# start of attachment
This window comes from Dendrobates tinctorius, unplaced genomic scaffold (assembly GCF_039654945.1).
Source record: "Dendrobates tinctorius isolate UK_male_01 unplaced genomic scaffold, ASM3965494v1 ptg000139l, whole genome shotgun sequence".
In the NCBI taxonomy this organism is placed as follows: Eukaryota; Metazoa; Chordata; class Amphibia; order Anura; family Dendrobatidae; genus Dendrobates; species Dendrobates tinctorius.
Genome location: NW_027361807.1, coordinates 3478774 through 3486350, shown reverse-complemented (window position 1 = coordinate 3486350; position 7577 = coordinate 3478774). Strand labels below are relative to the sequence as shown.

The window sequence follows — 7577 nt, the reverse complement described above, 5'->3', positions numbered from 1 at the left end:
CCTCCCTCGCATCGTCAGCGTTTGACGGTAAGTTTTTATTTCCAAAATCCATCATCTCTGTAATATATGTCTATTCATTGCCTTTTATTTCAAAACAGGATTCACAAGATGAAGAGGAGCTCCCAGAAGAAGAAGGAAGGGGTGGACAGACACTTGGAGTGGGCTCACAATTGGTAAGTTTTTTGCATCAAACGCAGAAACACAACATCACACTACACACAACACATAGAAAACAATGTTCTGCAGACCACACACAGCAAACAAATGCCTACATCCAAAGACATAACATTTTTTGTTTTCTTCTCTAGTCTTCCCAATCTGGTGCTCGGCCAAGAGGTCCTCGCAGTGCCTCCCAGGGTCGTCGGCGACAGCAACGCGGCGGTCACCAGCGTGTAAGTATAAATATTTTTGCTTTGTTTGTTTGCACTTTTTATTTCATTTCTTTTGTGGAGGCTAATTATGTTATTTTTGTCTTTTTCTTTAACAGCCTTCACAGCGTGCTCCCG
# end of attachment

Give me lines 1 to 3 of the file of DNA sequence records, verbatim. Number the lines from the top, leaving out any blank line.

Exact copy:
This window comes from Dendrobates tinctorius, unplaced genomic scaffold (assembly GCF_039654945.1).
Source record: "Dendrobates tinctorius isolate UK_male_01 unplaced genomic scaffold, ASM3965494v1 ptg000139l, whole genome shotgun sequence".
In the NCBI taxonomy this organism is placed as follows: Eukaryota; Metazoa; Chordata; class Amphibia; order Anura; family Dendrobatidae; genus Dendrobates; species Dendrobates tinctorius.